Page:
Opportunities for Change
The personalities, policies and the practices of the opposition are those that became largely defeated at the last two elections in 2015. It is not clear whether the electors would again go back to those old policies and conditions. One can reasonably argue that the new government is not fundamentally different. There are some ‘old guard’ in the new formation. A coalition government by nature is a weak government. A relatively democratic government also may appear as an inefficient government than an authoritarian one. Therefore, there are some natural advantages for the opposition. However, the next parliamentary elections will be in 2020, and the presidential in 2021 (unless something dramatically happens), while there can be local government (LG) elections in early next year.
There are moves for the Joint Opposition to contest independently at the LG polls. There are also moves for the opposition to form a new political party. This must be something that the SLFP leaders are waiting, like the ‘handing over of the leadership’ in January 2015! Party splits, purges or reorganizations are not ideologically alien to a person like Maithripala Sirisena. His political upbringing is equal or tougher than Mahinda Rajapaksa. The spilt in the party and any new formation would favour the UNP. It is unfortunate for the country creating volatility. The SLFP is in a crisis, but not the UNP. It is a crisis generated by the ‘old guard.’ If at all, the formation of a new party would be premature, geared by emotions than any hard calculations.
It is not my intention here to speculate or predict electoral fortunes for anyone at LG polls or beyond. The concern is about the SLFP as one of the necessary pillars of the democratic system in the country. In this context, in my opinion, there is nothing wrong for the SLFP to work with the UNP at this juncture of democratic transformation. If the mission of the ‘January revolution’ is to be carried forward, the SLFP has to be reformed and reorganized. For a proper functioning of the democratic system in the country, there are several conditions necessary. The following can be the minimum.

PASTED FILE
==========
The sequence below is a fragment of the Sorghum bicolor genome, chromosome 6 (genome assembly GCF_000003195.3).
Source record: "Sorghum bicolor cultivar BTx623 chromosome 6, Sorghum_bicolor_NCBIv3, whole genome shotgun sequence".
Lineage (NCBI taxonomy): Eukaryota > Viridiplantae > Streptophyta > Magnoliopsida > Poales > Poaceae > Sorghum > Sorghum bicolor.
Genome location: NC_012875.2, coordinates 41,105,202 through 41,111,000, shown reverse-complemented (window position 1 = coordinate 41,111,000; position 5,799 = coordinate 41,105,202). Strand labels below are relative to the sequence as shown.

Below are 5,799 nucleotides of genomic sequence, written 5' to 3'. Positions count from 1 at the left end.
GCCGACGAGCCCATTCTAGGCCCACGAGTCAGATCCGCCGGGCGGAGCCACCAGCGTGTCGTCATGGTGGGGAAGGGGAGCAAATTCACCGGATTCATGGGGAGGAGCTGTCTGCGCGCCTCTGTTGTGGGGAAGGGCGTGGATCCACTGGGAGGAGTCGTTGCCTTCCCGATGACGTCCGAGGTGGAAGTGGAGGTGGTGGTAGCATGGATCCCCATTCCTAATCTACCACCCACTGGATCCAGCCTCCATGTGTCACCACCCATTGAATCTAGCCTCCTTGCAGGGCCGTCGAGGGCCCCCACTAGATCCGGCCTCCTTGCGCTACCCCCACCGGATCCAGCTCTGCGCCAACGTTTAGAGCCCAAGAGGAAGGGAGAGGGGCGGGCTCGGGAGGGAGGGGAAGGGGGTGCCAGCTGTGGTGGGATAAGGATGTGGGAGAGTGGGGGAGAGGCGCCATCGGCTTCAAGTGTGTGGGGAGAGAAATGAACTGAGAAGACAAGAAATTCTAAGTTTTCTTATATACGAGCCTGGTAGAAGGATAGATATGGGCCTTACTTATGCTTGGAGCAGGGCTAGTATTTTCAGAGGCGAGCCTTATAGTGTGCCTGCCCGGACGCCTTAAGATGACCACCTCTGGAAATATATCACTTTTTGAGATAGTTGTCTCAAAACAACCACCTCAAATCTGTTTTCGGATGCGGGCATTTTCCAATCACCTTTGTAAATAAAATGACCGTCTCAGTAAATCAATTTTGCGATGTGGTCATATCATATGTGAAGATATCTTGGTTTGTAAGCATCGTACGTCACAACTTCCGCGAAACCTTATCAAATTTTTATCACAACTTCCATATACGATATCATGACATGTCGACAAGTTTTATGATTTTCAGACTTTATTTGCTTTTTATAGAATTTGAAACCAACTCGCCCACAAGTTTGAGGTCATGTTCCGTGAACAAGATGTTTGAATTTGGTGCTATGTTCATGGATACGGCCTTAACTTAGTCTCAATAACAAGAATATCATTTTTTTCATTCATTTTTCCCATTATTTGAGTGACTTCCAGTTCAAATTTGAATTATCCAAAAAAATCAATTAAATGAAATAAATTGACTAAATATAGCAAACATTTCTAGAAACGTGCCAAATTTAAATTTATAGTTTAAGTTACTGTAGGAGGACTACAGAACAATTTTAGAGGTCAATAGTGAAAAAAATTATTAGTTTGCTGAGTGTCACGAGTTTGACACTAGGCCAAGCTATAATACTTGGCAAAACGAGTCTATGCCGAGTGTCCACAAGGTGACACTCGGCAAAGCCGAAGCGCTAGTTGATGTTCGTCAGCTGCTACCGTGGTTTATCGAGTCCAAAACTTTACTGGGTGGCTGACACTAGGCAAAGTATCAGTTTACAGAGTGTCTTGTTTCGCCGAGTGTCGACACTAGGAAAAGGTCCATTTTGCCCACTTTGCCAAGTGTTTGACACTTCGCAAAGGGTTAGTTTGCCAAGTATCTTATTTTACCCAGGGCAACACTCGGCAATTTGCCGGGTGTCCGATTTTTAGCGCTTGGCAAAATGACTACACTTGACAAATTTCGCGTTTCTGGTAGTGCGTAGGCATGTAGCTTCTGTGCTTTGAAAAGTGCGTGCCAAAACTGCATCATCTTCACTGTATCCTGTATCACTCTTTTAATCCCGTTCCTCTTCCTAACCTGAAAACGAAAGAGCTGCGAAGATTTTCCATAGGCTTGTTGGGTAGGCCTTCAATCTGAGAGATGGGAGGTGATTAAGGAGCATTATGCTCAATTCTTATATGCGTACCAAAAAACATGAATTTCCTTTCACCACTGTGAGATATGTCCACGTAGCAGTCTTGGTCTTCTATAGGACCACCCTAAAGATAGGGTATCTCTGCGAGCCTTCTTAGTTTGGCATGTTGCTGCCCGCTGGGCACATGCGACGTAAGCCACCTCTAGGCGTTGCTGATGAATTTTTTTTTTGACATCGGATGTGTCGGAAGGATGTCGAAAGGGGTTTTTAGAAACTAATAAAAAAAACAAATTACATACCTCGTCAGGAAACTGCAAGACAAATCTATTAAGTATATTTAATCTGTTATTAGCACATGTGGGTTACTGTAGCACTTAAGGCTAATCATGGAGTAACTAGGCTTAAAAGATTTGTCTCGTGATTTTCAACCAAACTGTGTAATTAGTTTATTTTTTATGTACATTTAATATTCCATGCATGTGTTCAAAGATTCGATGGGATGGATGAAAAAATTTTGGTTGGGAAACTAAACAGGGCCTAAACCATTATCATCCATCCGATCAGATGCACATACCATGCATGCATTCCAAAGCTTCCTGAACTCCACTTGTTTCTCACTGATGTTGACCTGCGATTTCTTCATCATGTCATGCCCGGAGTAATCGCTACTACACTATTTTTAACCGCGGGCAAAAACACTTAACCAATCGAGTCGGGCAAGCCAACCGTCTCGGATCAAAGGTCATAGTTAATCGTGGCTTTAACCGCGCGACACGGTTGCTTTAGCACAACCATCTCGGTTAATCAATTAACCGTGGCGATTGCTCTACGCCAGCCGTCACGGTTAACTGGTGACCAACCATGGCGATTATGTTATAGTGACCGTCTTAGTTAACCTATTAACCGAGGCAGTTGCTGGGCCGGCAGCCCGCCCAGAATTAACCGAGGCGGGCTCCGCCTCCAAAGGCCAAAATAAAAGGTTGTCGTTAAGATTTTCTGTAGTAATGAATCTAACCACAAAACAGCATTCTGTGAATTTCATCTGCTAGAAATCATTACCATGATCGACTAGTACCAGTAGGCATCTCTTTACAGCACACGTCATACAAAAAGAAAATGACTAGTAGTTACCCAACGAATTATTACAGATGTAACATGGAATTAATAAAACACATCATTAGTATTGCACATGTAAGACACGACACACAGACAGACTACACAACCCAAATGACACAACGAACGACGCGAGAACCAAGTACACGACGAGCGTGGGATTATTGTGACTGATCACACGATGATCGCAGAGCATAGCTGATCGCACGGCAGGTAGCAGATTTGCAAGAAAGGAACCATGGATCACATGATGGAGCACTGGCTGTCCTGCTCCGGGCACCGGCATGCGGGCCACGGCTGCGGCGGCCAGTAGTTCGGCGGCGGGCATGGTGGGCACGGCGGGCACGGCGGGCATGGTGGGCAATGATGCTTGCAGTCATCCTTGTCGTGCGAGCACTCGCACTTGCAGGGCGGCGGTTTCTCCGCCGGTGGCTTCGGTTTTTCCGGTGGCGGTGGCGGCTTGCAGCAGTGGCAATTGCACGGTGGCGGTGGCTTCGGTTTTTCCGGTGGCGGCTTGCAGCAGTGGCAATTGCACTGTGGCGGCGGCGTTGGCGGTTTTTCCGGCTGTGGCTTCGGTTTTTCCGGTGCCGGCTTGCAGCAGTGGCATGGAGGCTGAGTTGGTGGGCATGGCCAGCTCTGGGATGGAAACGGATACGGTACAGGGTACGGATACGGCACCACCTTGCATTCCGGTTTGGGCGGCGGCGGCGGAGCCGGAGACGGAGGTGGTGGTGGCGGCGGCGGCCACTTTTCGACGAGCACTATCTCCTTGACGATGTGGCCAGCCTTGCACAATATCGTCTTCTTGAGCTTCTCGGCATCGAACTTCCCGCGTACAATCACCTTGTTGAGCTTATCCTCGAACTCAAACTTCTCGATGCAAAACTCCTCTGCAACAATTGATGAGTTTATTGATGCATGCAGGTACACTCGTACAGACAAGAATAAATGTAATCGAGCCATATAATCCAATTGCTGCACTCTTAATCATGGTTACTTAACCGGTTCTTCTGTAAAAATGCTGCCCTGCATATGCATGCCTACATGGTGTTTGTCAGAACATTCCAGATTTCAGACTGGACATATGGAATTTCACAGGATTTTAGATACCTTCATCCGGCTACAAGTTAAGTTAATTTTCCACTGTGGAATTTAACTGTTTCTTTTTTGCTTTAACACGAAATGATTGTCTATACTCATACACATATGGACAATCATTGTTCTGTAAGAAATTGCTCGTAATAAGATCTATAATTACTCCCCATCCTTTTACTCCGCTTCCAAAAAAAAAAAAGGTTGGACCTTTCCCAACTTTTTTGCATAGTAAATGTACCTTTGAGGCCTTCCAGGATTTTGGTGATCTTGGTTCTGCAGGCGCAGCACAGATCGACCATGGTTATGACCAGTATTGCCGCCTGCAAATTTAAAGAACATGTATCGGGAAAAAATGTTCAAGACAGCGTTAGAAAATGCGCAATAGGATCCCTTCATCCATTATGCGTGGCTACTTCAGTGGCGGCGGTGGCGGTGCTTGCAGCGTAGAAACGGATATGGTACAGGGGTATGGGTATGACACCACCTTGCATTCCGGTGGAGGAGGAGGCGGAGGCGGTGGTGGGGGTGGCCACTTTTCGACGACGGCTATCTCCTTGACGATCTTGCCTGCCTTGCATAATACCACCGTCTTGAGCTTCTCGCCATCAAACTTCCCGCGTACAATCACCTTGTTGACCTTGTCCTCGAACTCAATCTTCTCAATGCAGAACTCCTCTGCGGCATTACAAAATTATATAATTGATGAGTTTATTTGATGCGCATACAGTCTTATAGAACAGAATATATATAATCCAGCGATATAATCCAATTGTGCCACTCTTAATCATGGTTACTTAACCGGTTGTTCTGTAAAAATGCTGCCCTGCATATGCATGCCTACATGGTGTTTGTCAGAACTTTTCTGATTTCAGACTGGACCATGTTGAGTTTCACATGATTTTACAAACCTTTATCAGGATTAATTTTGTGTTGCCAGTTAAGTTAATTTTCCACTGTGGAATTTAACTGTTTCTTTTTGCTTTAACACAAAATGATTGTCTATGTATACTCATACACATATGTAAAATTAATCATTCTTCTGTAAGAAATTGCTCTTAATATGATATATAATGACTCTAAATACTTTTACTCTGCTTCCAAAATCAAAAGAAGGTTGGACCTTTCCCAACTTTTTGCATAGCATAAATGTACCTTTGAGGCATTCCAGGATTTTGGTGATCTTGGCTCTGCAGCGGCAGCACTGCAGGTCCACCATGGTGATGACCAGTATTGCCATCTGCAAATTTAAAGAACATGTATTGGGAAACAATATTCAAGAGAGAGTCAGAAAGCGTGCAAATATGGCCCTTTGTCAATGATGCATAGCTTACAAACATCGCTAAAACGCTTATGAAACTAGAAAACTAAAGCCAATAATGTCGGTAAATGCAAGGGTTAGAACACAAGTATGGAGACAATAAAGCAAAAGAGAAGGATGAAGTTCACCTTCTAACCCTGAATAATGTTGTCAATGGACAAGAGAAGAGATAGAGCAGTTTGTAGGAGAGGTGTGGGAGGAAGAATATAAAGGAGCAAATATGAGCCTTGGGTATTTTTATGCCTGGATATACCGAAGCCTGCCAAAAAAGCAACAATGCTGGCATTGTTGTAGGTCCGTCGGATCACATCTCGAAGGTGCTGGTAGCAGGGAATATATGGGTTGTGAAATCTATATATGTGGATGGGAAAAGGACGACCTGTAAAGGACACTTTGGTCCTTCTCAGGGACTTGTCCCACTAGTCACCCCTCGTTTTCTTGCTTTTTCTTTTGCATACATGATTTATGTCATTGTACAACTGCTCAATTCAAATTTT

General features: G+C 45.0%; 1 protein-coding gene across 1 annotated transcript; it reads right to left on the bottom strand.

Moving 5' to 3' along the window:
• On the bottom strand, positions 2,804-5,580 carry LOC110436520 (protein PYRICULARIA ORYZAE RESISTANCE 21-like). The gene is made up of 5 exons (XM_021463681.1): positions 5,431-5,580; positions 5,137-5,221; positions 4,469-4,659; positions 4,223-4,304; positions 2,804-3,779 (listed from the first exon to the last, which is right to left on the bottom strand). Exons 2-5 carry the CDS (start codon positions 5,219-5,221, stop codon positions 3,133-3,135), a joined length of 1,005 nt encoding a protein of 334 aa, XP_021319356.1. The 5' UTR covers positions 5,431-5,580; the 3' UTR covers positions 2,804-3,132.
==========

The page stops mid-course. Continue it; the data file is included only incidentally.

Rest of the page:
- A more democratic constitution and an effective legal system with rational laws.
- A well trained and enlightened bureaucracy in all state institutions including the armed forces.
- A fully democratic party system with rational and modern policies and leaders.
- A vibrant civil society with trade unions, voluntary organizations and professional associations.
- A well-educated citizenry with mutual respect for rights and duties of all.
The January 2015 political change can be attributed to the alliance between the new leaders of the SLFP and the UNP, and the effective contributions by the civil society. There has been reluctance on the part of the civil society activists and intellectuals to join political parties in the past, given the dubious circumstances of those parties and the leaders. As a result, the SLFP and even the UNP have been in a dearth of competent and capable leaders and members. Low educational standards of the parliamentarians and low level of debates in Parliament have been some results.
Professionals, academics and artists also have ‘ivory tower’ conceptions and reluctance to be bound by party discipline or intricate party procedures. These are largely valid. They are also maximalists in general. However, the crisis within the SLFP at present opens up ample opportunities for them and others to join the party and make useful contributions not only for that party, but also for the country at large. This may be equally valid for the UNP. A person who comes to my mind who made such a contribution is late Professor Wiswa Warnapala. This is a tribute to him as well. I express this opinion not on behalf of that party, but for the sake of the country and its democratic future. If joining the SLFP by new blood can be done at a large scale, then the crisis within the SLFP can be turned into a great opportunity.